Feeds

Apple tries to trademark the term 'startup'

Filings hint at educational services in Apple Stores

Mobile application security vulnerability report

Apple is attempting to gain a trademark on the word "startup", and may gain exclusive use of the word in Australia next week.

Apple has also applied for a trademark on "startup" in the USA, but the Australian application offers lots more detail.

The Australian page, hosted by the nation's overseer of patents and trademarks IP Australia, shares an April 2011 filing date with the US application.

It also offers plenty of hints about what Apple is planning, as the classes of enterprise Apple is trying to cover with the term include “Retail store services featuring computers, computer software, computer peripherals, mobile phones, and consumer electronic devices, and demonstration of products relating thereto”.

The application also mentions “consulting services in the field of maintenance of computer hardware, computer peripherals, and consumer electronic devices” along with “Educational services, namely, conducting classes, workshops, conferences and seminars in the field of computers, computer software, computer peripherals, mobile phones, and consumer electronic devices and computer-related services”.

The Australian filing also mentions “troubleshooting of computer hardware and software problems; installation, maintenance and updating of computer software; technological consultancy services in the field of computers … computer diagnostic services; computer data recovery”. The page also gives an "acceptance due" date of September 5th, 2013.

It doesn't look hard to join those dots: Apple seems to be considering using the “Startup” brand for services delivered through its retail stores. The chosen name suggests it may be marketed as a service for novice users, but the inclusion of data recovery and diagnostic services suggest the brand could be used to label all manner of things delivered through the Genius Bar.

There's little point asking Apple why it wants to own “startup”: it doesn't respond to requests on matters like this.

Actual startups, however, aren't happy about this. Australian site StartupSmart has labelled Apple an "intellectual property bully".

If that attitude becomes widespread it may be bad for MacBook sales, as venture capitalist Marc Andreessen told The Reg this week that the startups he works with always buy Macs.

Hat tip to TMwatch, which spotted the application first.

®

The Power of One Brief: Top reasons to choose HP BladeSystem

More from The Register

next story
BBC goes offline in MASSIVE COCKUP: Stephen Fry partly muzzled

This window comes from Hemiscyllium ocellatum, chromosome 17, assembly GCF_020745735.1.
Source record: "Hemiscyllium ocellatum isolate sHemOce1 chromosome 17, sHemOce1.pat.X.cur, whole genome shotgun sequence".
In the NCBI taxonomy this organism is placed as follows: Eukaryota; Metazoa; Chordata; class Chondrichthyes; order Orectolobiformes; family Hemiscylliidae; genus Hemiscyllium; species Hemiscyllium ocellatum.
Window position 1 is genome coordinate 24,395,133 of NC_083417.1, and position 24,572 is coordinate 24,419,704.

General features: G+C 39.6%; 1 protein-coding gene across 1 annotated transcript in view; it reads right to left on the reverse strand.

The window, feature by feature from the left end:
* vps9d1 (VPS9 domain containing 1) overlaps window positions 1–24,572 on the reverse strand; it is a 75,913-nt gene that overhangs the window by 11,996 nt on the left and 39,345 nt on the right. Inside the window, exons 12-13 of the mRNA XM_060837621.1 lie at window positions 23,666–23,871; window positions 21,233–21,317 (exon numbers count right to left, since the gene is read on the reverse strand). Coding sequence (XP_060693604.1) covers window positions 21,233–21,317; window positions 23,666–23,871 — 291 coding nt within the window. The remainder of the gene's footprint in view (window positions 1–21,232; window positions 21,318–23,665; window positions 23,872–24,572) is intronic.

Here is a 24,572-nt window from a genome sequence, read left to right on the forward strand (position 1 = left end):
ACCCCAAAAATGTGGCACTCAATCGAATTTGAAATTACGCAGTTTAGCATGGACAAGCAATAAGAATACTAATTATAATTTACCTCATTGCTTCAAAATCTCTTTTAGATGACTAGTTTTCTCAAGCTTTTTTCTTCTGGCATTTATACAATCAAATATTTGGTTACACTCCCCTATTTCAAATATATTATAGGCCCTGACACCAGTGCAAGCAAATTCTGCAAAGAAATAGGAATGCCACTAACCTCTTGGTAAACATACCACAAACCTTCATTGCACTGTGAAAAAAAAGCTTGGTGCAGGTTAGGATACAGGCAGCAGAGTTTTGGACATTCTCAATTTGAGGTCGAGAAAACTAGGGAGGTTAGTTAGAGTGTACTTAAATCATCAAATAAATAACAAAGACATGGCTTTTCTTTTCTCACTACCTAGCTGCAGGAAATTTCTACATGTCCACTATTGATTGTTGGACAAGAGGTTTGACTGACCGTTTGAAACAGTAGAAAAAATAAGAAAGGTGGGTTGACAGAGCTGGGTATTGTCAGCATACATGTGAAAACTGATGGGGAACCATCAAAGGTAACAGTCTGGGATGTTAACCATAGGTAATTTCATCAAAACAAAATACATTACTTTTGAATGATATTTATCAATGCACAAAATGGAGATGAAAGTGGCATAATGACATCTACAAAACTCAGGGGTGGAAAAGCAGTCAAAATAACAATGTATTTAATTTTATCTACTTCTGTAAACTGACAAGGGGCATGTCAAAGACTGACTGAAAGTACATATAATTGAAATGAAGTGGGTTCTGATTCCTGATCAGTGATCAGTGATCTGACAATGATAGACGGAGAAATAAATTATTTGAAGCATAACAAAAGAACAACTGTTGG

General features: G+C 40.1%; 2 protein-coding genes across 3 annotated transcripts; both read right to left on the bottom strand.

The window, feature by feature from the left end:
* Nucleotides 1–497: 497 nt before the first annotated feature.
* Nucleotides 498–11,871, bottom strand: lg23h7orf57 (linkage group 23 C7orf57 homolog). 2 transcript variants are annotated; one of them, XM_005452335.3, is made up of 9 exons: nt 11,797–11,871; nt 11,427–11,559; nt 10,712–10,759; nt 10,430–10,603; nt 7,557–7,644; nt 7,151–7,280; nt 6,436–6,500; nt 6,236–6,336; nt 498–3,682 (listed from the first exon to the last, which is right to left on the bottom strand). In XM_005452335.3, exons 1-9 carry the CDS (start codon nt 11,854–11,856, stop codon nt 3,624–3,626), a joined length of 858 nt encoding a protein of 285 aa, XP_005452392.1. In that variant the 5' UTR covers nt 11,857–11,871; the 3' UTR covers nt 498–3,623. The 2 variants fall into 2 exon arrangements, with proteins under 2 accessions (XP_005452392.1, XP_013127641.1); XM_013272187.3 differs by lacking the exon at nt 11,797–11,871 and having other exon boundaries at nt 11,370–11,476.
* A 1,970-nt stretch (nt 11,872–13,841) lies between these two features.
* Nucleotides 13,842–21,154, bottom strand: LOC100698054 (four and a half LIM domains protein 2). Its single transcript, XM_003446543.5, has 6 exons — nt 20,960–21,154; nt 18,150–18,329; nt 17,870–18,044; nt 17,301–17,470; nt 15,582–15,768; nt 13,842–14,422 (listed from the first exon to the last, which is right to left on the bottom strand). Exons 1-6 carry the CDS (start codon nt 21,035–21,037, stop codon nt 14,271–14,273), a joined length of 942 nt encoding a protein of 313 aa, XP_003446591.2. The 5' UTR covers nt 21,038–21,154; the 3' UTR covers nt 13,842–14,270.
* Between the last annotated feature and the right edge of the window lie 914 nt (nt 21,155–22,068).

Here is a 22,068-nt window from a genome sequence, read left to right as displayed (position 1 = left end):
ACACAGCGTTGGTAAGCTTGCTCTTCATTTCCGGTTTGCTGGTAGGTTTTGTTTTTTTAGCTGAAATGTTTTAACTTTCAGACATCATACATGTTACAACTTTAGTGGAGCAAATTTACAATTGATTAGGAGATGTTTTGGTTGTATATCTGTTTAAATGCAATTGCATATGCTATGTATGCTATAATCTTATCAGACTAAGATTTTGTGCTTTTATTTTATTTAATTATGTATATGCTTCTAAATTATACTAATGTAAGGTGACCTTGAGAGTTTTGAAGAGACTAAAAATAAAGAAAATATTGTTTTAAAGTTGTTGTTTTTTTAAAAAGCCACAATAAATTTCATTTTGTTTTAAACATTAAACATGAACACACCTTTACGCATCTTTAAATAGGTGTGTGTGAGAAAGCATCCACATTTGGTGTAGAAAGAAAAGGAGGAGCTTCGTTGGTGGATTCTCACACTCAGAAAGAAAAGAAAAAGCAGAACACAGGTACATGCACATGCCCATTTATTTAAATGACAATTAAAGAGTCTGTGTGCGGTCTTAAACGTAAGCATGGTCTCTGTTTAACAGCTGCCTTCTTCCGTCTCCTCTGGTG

Auntie tight-lipped as major outage rolls on
iPad? More like iFAD: We reveal why Apple fell into IBM's arms
But never fear fanbois, you're still lapping up iPhones, Macs
Amazon Reveals One Weird Trick: A Loss On Almost $20bn In Sales
Investors really hate it: Share price plunge as growth SLOWS in key AWS division
Bose says today is F*** With Dre Day: Beats sued in patent battle
Music gear giant seeks some of that sweet, sweet Apple pie
There's NOTHING on TV in Europe – American video DOMINATES
Even France's mega subsidies don't stop US content onslaught
You! Pirate! Stop pirating, or we shall admonish you politely. Repeatedly, if necessary
And we shall go about telling people you smell. No, not really
Too many IT conferences to cover? MICROSOFT to the RESCUE!
Yet more word of cuts emerges from Redmond
Chips are down at Broadcom: Thousands of workers laid off
Cellphone baseband device biz shuttered
Twitch rich as Google flicks $1bn hitch switch, claims snitch
Gameplay streaming biz and search king refuse to deny fresh gobble rumors
prev story

Whitepapers

Designing a Defense for Mobile Applications
Learn about the various considerations for defending mobile applications - from the application architecture itself to the myriad testing technologies.
Implementing global e-invoicing with guaranteed legal certainty
Explaining the role local tax compliance plays in successful supply chain management and e-business and how leading global brands are addressing this.
Top 8 considerations to enable and simplify mobility
In this whitepaper learn how to successfully add mobile capabilities simply and cost effectively.
Seven Steps to Software Security
Seven practical steps you can begin to take today to secure your applications and prevent the damages a successful cyber-attack can cause.
Boost IT visibility and business value
How building a great service catalog relieves pressure points and demonstrates the value of IT service management.